Thanks to Hollywood, we've all got a certain idea of what an exorcism entails: a ruggedly handsome young priest, a plethora of atmospherically vital candles, a crucifix doing double-duty as a metaphor for both faith and sex, maybe a side-plot about the priest questioning his faith that seems a little tacked on, and boom! Ex-demon. But is that really how it goes? To find out, we spoke to Adam Hii, Victoria Visser, and Josh Sanders about their modern-day exorcism experiences ...
While exorcism might make for great movies (well, like four movies and one TV show, anyway), we tend to think of it as a bygone practice. We've come an awful long way since the dark days when you'd burn a neighbor for looking at you cross-eyed. But the fact of the matter is that exorcism is on a comeback tour. The Roman Catholic Church has been training more exorcists than ever before, to address what Antonio Maria Rouco Varela, archbishop of Madrid, referred to as an "unprecedented rise" in demon possessions. (Hell, in 2014 the Pope Leo XIII Institute opened in Milwaukee to allow more priests to earn their exorcism badges here stateside.) Bobby Jindal, who you might (but probably don't) remember as the guy who tried for a shot at the 2016 Republican presidential nomination, claimed to have exorcised a demon from a fellow student while attending the University Of Oxford, complete with tongue-speaking and disparaging remarks about the pastimes of her classmates' mothers.
For some, it's even become a day job: Marion and Larry Pollard run a veritable Exorcisms2Go service in their Arlington, Texas home, to which pastors throughout the country refer their most infernal followers. And perhaps most shocking of all, Richard Gallagher -- board-certified psychiatrist and professor of clinical psychiatry at New York Medical College -- is a 100-percent believer that certain, extreme cases of mental illness can only be explained by demonic possession. Well, how else could you possibly explain an illness that the great Richard Gallagher cannot diagnose? Huh, smart guy?
During a volunteer stint with the Peace Corps in Botswana, Adam Hii's host village was home to a Youth Forum co-sponsored by the Ministry Of Education and the Ministry Of Health. The forum went swimmingly for eight days, but then on the ninth morning, Adam arrived at the school to find the entire faculty panicking.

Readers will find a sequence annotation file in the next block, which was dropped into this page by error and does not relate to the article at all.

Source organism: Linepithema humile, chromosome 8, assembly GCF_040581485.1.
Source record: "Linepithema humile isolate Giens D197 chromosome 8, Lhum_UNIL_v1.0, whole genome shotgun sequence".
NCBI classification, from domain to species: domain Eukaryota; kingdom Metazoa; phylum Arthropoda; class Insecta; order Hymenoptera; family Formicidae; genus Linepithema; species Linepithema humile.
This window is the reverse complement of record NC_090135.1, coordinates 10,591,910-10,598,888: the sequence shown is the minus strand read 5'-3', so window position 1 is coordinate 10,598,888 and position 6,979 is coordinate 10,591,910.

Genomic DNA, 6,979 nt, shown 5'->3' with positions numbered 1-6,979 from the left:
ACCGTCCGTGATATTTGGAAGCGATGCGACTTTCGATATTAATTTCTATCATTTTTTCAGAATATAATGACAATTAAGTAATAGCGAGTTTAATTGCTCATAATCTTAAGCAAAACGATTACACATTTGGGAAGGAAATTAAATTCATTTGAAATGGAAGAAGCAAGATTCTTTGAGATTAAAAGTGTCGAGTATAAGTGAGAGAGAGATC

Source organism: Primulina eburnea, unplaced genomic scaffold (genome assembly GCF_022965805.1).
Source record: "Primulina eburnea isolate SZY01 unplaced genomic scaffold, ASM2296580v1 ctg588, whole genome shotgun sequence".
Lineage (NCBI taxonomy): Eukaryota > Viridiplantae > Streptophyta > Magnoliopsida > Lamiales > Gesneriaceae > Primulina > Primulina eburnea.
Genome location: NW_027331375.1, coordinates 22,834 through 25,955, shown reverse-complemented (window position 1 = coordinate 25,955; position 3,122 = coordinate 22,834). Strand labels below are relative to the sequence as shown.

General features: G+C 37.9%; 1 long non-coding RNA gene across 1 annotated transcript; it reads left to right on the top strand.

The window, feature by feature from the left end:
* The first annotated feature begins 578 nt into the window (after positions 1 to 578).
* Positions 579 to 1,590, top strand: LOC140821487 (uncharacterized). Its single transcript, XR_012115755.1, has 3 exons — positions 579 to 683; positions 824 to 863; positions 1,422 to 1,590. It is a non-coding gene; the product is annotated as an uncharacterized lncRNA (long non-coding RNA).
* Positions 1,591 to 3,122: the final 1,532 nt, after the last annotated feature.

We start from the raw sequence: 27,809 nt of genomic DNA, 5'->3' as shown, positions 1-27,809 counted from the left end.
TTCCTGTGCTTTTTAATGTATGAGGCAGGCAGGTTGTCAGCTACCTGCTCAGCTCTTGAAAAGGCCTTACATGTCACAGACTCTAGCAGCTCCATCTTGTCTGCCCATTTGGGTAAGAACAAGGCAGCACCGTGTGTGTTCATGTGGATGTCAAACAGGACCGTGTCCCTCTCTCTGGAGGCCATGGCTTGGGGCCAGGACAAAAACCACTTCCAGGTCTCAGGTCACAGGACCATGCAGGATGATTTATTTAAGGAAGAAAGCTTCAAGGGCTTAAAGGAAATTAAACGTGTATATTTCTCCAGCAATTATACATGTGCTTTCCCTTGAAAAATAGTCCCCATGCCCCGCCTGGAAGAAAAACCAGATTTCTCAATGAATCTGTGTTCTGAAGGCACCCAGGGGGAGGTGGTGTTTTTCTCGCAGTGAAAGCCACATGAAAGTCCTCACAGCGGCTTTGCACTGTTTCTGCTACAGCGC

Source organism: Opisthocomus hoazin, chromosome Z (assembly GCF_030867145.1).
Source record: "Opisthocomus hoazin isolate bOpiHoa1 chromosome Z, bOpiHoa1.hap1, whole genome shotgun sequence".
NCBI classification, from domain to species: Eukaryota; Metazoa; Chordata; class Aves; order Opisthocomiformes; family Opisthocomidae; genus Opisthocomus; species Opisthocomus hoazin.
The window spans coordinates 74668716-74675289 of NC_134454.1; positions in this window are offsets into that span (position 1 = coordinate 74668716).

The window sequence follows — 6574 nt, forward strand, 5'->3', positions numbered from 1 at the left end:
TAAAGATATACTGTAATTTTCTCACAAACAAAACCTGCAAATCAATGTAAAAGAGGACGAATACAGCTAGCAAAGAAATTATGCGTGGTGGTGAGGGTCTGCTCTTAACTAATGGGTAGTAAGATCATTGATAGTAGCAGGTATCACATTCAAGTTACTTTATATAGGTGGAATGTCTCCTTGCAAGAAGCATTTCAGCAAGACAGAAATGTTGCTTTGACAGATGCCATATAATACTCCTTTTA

"The previous day [allegedly], one of the other facilitators led a session talking about homosexuality for some of the teenage groups," Adam says. "Apparently, by doing this he had opened up the camp to demon possession and was himself possessed. (A couple important background notes: homosexuality is illegal in Botswana, and I myself am gay.)"
The solution, of course, was a mass exorcism. That's a very unsteady "of course," of course.
"All 150 kids were rounded up into the main hall. I was originally going to stay in the back near a door, but then some of the teachers started barricading the doors with tables, so I left before I got trapped in there."
From outside, Adam heard repeated chanted prayers, whose volume steadily increased all the way up to 11, like a fundamentalist African Spinal Tap.
"At that point the doors burst open and five kids were dragged out by three teachers each. Each of the kids was brought to a separate classroom, where they were beaten. Now, corporal punishment is still legal and widely used in Botswana, but it's usually with a small stick. This was different. This was slapping, pinning against walls."
Adam and his cohorts appealed to the Peace Corps headquarters, whose best advice was to leave and wait for things to calm down. When they returned later that day, the five professedly possessed students were nowhere to be found.